How Do You Measure “Customer Success”?
Customer Success 2.0 arrived in 2005 which, when you think of it, makes the profession sort of a teenager… Having raised a couple of them, there does seem to be some strong similarities… The “searching for an identity” and all that. In reality, customer success is a nascent profession, but even with that said, I’m still surprised how infrequently I hear discussions about how Customers define and measure success, something that should be top of mind regardless of our age or stage of development!
There seems to be an assumption that the greater the usage, the more the customer buys of your product, technology or service, the better off they are… the greater their success! Unfortunately, that isn’t always the case. I’ll never forget talking with a C-level executive at a Fortune 100 company who had deployed process-mapping software that was very popular within his company… His comment, “When are we going to stop drawing and start doing”, not a happy camper. He understood the value of process mapping, but success was defined in terms of process improvement, decreases in cycle time, efficiency, etc. Clearly, he had lots of “users” but as a “Customer” that wasn’t how he defined “Success”!
The metrics that I hear talked about most frequently by Customer Success professionals are a combination of things like churn, usage, NPS, satisfaction, adoption rates, retention, etc. These all are great measurements of success; unfortunately, it is your success, not your customer’s.
Although the whole concept of Balanced Scorecards started to catch on in the early nineties after Kaplan and Norton published their article in HBR I’m not sure if the rigor they suggested ever got applied. With that said, I believe the concept of Performance Management or Performance Alignment are somewhat universally accepted. Almost everywhere I’ve worked, and the hundreds of customers I’ve worked with, all have a process by which they try to decompose their strategic and business objectives into a series of quantifiable deliverables from the different organizations, groups, and individuals within the company. These tend to be expressed as Key Performance Indicators (KPIs), Key Process Metrics (KPMs) and incentive objectives such as MBOs or Quotas.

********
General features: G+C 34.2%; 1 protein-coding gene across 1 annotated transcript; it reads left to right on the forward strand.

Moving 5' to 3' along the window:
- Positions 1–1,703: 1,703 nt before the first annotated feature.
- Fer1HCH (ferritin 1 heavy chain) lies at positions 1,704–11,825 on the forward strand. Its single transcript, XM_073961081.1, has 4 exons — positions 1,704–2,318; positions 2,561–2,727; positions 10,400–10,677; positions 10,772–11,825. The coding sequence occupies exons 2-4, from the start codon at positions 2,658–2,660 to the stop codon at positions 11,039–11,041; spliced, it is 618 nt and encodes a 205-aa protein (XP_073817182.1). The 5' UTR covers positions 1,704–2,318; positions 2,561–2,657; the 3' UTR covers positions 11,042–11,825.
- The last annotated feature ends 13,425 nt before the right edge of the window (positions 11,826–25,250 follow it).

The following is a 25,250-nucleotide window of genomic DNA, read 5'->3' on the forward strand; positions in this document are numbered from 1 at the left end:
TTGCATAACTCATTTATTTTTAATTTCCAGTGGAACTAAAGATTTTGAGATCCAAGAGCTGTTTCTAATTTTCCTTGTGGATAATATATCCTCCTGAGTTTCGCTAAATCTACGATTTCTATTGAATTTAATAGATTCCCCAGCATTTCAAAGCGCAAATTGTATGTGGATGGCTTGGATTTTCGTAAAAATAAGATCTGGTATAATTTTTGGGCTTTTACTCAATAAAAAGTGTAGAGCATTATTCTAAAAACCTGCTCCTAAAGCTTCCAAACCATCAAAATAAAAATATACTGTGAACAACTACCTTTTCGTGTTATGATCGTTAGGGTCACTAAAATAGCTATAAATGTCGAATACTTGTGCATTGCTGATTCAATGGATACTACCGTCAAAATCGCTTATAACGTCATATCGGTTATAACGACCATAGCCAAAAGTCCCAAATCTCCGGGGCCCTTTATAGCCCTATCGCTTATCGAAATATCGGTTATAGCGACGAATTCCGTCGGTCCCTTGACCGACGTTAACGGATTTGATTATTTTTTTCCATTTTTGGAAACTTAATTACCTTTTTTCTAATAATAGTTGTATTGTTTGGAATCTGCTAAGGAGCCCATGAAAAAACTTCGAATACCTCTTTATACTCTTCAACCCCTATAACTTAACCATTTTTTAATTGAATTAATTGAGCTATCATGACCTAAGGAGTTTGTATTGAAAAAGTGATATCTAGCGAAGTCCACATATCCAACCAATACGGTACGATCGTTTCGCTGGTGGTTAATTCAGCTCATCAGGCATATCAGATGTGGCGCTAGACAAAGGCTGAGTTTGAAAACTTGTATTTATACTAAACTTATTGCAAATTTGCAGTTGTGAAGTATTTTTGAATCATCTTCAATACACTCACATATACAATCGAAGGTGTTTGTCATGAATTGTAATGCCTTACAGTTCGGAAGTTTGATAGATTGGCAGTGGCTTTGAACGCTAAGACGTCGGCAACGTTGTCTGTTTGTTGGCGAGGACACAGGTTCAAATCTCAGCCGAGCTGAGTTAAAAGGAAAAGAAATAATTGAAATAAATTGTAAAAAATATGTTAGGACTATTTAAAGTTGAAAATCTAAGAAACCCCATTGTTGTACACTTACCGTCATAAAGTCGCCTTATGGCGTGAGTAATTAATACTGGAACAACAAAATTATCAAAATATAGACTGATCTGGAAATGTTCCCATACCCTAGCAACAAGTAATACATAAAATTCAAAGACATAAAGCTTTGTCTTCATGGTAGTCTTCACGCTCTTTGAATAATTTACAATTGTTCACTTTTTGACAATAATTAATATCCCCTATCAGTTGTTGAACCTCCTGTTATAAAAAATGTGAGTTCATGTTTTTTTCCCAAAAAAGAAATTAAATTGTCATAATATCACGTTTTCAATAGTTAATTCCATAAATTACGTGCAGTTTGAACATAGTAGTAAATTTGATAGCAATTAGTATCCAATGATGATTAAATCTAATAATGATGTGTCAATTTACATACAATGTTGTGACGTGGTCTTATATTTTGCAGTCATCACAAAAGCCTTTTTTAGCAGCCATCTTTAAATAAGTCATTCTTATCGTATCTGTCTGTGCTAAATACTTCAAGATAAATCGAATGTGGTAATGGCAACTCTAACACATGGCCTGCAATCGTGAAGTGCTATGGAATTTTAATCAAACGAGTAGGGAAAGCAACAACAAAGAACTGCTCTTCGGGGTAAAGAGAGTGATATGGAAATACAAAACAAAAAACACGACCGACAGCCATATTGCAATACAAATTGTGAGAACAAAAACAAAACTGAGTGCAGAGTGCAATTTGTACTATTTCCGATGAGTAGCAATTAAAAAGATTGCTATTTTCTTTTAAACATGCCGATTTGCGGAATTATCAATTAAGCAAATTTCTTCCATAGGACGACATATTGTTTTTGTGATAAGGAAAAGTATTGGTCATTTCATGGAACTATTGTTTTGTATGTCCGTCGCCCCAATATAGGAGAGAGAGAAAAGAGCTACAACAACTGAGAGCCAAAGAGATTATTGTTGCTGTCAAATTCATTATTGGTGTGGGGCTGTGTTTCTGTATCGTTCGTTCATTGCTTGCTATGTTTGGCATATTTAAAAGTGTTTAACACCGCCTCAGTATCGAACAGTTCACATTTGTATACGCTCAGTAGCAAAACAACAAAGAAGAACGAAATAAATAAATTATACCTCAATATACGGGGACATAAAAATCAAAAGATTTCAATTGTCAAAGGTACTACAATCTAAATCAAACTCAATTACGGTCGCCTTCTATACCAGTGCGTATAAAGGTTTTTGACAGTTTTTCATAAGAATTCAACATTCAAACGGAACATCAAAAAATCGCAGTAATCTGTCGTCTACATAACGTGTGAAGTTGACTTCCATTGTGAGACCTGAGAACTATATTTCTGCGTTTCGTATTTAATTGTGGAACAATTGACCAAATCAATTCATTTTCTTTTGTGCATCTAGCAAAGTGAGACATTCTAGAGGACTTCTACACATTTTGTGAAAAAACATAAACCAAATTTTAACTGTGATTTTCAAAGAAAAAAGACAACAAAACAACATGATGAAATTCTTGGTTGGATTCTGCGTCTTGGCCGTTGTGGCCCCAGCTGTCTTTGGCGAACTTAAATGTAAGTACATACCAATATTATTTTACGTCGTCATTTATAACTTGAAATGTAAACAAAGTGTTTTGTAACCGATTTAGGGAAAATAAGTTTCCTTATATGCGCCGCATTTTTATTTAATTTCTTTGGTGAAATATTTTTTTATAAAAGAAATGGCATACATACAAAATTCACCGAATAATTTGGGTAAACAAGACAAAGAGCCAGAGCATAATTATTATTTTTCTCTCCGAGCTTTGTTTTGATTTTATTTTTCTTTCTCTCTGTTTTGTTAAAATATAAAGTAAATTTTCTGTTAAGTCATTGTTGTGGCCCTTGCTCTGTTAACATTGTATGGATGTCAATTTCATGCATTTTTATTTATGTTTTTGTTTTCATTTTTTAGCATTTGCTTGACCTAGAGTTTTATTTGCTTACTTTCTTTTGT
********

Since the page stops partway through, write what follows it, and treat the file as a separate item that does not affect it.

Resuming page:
Sales Organizations have: Pipelines, Conversion Rates, Acquisition Costs, Quotas… Human Resources have: On-boarding Time, eNPS, Attrition, Time to Fill…
Project Managers: Have a whole series of metrics associated with Cost and Schedule Variances. Supply Chain Professionals have: DIFOT or OTIF (On Time in Full), Turns, Lead Times… The list goes on and on.
This is how executive management aligns and influences organizations and individuals to drive execution of the company’s strategy for success. In addition, these metrics or individual objectives define customer success at the level you are most likely to engage. Yes, there is ROI which impacts revenue and earnings, (the only metrics that really matter), but often ROI (or IRR, etc.) is used as a threshold for investments or a validation point for an investment rather than an ongoing measure of success. In the world of recurring revenues, my experience is that the greater opportunity to identify needs and impact success comes from following KPI’s and incentives.
This in no way suggests that things like usage metrics or ROI calculations are not important. They are incredibly important. I believe usage information provides one of the biggest opportunity to help customers that XaaS companies serve, however, this is most impactful when analyzed in the context of how your customer defines success internally. If you really want to be successful, you must understand how usage drives: DIFOT, Conversion, Cost per Click, Time to Market, or whatever the customer executives you work with are measured on.
Once you make this connection you can actually show that your customers are more successful because they do business with you. You can comprehend the value you add in the market and gain insights into how this can be increased enabling you to help drive market focus, technology roadmaps and ultimately the valuation of the company that pays you to make them successful too.
 Kaplan, Robert S; Norton, D. P. (1992). “The Balanced Scorecard – Measures That Drive Performance”. Harvard Business Review (January–February): 71–79.